‘Pure journalism porn’: a tour of Portugal’s News Museum

The News Museum, Sintra, Portugal
The News Museum, Sintra, Portugal

The Lake District boasts a museum of pencils. In Kent, you can scuttle round a museum of crabs. If you’re interested in the history of lawnmowers – and who in their right mind wouldn’t be? – head to Southport, possibly at once. You can marvel at marbles in Devon, gawp at fleas dressed as Mexican dancers in Tring and whistle in admiration at the collection of rare dog collars at Leeds Castle in Kent, writes Jeremy Clay.

In all, the UK has an estimated 2,500 museums, showcasing everything from the highbrow to the lowbrow to the completely-shaved-off-to-win-an-ill-advised-drunken-bet brow. But a museum dedicated to journalism and the free press – that “precious privilege”, in the words of Gandhi, “that no country can forego”? Hmmm. For that, you’ll need to fly to Lisbon. And then get on a train and keep on going for 40 minutes more, until you reach the pastel-hued hilltop town of Sintra.

It’s a bonny place, Sintra, even when overrun with tourists. And while it’s entirely likely significant things have happened here, maybe none of them have happened since the days when men stopped yanking their trousers firmly up to their nipples. And yet that’s where you’ll find Portugal’s News Museum – the Newseum, surely, senhores e senhoras: c’mon, it’s an open goal.  

The centrepiece of the museum is a tower of TVs reaching to the top of the sun-baked three-storey building, which is designed to represent the Tower of Babel and the inverted pyramid of news every rookie reporter learns in class one, week one of journalism school.

Beside it, a glass lift takes you to the upper floor, alongside a streeeeettttcccccchhhhhy exhibit tracking the history of news from the 18th century to the turn of the millennium, which is a little like those marks in the doorway your parents made to measure your height when you were a kid. My, journalism! Haven’t you grown! It ends in 2000, so recent withering and shrinkage isn’t recorded.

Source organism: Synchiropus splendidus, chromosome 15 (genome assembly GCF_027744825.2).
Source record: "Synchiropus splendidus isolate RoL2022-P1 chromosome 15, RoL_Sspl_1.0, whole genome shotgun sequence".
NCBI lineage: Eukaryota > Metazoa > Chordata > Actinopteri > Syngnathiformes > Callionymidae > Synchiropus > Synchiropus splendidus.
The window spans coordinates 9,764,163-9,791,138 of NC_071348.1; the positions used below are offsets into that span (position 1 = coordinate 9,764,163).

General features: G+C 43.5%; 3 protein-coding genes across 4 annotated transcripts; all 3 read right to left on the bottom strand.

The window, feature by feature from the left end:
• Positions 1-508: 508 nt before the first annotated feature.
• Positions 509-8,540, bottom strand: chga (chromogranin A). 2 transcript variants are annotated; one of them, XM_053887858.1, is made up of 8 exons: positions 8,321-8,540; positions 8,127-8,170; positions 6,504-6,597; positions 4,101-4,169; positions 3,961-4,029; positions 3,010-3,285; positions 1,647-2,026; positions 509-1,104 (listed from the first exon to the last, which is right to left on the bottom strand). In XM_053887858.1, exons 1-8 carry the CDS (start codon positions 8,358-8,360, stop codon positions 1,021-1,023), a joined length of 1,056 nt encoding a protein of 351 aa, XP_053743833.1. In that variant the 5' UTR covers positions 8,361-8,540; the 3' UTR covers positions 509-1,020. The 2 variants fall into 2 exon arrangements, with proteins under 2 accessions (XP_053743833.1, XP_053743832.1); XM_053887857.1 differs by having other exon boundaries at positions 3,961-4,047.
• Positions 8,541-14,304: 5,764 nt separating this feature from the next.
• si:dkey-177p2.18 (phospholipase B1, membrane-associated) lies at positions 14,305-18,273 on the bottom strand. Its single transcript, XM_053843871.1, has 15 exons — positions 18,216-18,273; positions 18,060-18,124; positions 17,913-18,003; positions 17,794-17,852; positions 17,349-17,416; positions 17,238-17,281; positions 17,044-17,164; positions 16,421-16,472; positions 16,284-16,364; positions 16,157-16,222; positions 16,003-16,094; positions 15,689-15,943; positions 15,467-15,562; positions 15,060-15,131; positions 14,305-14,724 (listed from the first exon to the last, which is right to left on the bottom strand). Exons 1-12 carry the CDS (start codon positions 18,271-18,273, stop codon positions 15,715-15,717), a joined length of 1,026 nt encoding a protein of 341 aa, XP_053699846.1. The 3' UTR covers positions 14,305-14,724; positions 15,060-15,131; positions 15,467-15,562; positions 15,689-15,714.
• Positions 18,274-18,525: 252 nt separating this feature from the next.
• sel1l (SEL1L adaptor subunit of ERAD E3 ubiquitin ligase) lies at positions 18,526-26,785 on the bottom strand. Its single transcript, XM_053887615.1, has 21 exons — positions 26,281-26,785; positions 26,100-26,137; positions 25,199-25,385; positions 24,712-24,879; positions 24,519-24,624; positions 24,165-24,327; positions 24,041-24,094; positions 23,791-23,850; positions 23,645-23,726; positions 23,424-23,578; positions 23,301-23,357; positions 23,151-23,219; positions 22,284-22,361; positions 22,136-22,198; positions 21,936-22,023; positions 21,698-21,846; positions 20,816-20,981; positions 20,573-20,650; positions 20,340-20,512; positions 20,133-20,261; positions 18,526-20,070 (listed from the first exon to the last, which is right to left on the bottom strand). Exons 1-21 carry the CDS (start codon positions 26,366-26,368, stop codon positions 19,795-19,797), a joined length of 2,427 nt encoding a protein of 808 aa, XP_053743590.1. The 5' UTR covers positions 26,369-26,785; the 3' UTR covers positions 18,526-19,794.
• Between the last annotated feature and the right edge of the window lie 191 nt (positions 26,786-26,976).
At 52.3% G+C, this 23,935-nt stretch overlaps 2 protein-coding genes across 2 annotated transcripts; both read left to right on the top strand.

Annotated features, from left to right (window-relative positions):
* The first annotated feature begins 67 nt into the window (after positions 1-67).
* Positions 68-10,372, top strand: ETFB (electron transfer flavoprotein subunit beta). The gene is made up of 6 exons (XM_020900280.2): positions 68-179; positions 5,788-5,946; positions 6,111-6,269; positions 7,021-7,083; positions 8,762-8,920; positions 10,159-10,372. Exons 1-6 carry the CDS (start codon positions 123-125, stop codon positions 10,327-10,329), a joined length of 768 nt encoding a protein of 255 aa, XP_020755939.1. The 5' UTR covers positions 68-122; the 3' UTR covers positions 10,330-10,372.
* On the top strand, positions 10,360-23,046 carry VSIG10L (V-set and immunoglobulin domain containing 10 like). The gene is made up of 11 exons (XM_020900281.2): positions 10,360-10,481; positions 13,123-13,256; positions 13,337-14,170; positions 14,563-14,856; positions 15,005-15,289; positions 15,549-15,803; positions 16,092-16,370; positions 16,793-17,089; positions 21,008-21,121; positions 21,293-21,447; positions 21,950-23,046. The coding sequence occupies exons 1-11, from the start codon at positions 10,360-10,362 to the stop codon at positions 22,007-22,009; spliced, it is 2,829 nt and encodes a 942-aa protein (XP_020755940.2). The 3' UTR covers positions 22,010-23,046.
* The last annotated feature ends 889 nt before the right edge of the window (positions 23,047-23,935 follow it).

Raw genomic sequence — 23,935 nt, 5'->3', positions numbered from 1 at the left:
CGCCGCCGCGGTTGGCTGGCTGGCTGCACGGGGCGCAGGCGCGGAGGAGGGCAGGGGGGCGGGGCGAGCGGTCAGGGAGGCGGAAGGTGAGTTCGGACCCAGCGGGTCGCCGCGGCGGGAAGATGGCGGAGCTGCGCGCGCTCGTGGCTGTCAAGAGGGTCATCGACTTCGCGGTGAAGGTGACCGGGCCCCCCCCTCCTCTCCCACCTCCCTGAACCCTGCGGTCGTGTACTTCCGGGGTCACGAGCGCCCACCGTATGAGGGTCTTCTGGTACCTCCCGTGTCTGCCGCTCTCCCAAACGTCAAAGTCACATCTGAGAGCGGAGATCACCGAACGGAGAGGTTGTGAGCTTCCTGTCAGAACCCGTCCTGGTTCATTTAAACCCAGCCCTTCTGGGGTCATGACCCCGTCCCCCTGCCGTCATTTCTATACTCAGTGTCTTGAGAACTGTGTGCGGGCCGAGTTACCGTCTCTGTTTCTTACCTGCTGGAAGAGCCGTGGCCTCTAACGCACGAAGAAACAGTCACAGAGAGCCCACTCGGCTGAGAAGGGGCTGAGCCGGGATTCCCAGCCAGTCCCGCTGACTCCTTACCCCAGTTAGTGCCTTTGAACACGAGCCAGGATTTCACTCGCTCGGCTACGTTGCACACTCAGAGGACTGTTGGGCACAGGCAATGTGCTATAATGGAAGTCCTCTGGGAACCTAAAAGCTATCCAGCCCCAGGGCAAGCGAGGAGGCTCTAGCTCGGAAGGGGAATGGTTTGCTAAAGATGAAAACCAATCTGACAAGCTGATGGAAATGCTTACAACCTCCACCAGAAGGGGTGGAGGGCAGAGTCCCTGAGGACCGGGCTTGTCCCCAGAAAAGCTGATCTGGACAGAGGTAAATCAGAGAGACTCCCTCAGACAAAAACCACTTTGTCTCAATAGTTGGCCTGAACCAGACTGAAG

There are virtual reality headsets to don, displays of comically clunky old TV and radio equipment to smirk at, galleries of historic splashes to revere/be repelled by and ethical games that challenge you to make choices journalists face each day. There’s also a tribute to the work of war reporters, complete with wall-to-wall footage of shock and awe, 1991 edition.

More cheerfully, you can also try your hand at a piece-to-camera, reading a script on Portugal winning the Euros, Prince William marrying Kate Middleton and the like. Excuse me a moment while I have a quick go. Uh-hun … Right … Okay … Oh … Ah.

Excuse me again, while I delete Become The Next Jeremy Bowen from my ever-diminishing list of alternative careers.

Even less successful was a small section on TV news fashion – outfits worn by a trio of female Portuguese news anchors, each from different eras. Maybe they could ditch that to make some room for displays about – I dunno – fake news, disinformation, the collapse of the traditional business model of journalism, swingeing cuts, declining trust, the rise of partisan TV news channels, the onward march of AI …

As it is, the museum feels a little in need of freshening up. It’s pure journalism porn, but given the nature of news, it needs to be about the now as well as the then.

At the end of the visit, the toilets stay true to house style with daft headlines on the cubicle doors and walls – Dead Man Found in Graveyard, and the like – but the gift shop goes off message with an array of generic Sintra stuff. The website promised natty little mugs bearing the slogan ‘I love the smell of newsprint in the morning’. There was no sign of them on the shelves. The woman on the reception desk seemed to think they don’t have them anymore. A pity, but kind of apt.

The News Museum in Sintra is open every day but Christmas, from 10am to 6:30pm. Entry for adults is €6.50. Lisboa Card holders go free.

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